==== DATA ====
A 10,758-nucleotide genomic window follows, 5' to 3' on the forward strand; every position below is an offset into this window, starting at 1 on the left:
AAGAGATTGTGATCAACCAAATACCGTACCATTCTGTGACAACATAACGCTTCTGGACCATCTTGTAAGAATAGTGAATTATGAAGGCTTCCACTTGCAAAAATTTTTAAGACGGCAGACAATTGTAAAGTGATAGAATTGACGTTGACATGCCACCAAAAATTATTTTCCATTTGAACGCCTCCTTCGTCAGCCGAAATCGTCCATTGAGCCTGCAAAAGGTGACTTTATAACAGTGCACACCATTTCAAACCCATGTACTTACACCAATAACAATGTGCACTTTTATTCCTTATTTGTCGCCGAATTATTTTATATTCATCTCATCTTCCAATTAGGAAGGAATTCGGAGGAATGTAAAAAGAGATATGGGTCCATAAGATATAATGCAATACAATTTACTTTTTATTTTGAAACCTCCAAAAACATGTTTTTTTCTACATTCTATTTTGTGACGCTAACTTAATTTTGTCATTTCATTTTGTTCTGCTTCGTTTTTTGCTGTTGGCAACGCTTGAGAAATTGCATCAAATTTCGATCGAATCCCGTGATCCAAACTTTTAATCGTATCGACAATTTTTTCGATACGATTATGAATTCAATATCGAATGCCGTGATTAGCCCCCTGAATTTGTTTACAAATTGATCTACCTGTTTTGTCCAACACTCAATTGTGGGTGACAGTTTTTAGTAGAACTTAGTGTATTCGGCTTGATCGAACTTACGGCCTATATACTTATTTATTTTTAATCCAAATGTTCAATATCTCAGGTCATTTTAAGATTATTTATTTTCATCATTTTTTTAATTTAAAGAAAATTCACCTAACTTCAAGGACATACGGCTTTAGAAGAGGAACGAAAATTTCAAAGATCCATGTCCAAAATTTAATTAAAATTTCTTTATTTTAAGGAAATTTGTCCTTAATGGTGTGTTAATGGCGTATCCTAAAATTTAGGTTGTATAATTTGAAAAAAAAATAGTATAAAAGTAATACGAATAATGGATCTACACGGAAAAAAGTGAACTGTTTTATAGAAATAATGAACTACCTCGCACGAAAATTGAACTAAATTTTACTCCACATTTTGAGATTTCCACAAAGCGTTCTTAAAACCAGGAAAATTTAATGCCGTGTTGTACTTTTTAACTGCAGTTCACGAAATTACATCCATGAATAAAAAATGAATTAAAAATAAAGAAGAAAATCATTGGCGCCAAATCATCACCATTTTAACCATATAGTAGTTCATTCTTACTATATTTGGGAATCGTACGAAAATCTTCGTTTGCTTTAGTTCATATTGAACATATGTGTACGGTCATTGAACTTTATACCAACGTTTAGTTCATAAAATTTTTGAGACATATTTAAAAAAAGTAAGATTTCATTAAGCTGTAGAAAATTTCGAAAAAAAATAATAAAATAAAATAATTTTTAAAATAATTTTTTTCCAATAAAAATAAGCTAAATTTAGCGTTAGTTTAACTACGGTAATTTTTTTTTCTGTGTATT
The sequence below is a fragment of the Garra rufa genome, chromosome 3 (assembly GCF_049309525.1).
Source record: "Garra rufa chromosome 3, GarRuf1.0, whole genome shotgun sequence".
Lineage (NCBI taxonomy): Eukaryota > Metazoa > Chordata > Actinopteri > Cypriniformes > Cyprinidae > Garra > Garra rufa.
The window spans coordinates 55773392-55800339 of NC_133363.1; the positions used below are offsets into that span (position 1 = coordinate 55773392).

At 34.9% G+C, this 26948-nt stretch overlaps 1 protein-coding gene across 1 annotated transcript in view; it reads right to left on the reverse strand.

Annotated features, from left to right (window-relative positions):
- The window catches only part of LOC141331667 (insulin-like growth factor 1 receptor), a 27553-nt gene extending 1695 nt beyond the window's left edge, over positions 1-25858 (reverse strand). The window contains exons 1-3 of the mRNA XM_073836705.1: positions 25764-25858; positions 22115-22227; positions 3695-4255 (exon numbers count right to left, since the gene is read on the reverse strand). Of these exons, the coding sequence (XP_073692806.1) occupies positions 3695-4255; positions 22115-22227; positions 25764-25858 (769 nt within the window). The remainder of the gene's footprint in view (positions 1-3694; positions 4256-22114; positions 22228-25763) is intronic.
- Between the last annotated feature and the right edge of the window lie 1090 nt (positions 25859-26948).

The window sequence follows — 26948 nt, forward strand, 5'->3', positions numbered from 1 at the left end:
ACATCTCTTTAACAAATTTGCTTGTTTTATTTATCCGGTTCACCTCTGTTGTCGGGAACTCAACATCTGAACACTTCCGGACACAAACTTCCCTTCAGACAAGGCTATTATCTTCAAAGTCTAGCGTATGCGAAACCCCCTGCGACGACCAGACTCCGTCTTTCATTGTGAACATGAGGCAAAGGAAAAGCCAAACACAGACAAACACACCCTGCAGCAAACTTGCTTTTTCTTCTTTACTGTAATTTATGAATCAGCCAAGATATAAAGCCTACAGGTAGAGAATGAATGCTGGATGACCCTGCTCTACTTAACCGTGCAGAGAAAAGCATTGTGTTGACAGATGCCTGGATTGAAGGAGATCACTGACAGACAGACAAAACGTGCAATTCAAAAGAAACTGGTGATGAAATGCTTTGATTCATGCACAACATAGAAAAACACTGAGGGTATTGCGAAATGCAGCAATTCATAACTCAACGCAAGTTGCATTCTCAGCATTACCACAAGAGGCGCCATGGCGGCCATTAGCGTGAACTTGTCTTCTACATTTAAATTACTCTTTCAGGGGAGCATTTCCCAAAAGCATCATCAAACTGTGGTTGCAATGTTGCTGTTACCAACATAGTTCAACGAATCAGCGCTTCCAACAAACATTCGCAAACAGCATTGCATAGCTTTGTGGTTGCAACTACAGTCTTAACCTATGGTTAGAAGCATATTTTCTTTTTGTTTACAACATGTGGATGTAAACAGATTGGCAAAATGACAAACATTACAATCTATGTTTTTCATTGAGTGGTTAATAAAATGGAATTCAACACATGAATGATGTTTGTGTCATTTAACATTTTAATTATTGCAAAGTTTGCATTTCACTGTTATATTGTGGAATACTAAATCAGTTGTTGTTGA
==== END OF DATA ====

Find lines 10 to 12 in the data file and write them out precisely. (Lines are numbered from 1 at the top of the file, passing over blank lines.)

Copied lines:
- Between the last annotated feature and the right edge of the window lie 1090 nt (positions 25859-26948).

The window sequence follows — 26948 nt, forward strand, 5'->3', positions numbered from 1 at the left end:
ACATCTCTTTAACAAATTTGCTTGTTTTATTTATCCGGTTCACCTCTGTTGTCGGGAACTCAACATCTGAACACTTCCGGACACAAACTTCCCTTCAGACAAGGCTATTATCTTCAAAGTCTAGCGTATGCGAAACCCCCTGCGACGACCAGACTCCGTCTTTCATTGTGAACATGAGGCAAAGGAAAAGCCAAACACAGACAAACACACCCTGCAGCAAACTTGCTTTTTCTTCTTTACTGTAATTTATGAATCAGCCAAGATATAAAGCCTACAGGTAGAGAATGAATGCTGGATGACCCTGCTCTACTTAACCGTGCAGAGAAAAGCATTGTGTTGACAGATGCCTGGATTGAAGGAGATCACTGACAGACAGACAAAACGTGCAATTCAAAAGAAACTGGTGATGAAATGCTTTGATTCATGCACAACATAGAAAAACACTGAGGGTATTGCGAAATGCAGCAATTCATAACTCAACGCAAGTTGCATTCTCAGCATTACCACAAGAGGCGCCATGGCGGCCATTAGCGTGAACTTGTCTTCTACATTTAAATTACTCTTTCAGGGGAGCATTTCCCAAAAGCATCATCAAACTGTGGTTGCAATGTTGCTGTTACCAACATAGTTCAACGAATCAGCGCTTCCAACAAACATTCGCAAACAGCATTGCATAGCTTTGTGGTTGCAACTACAGTCTTAACCTATGGTTAGAAGCATATTTTCTTTTTGTTTACAACATGTGGATGTAAACAGATTGGCAAAATGACAAACATTACAATCTATGTTTTTCATTGAGTGGTTAATAAAATGGAATTCAACACATGAATGATGTTTGTGTCATTTAACATTTTAATTATTGCAAAGTTTGCATTTCACTGTTATATTGTGGAATACTAAATCAGTTGTTGTTGA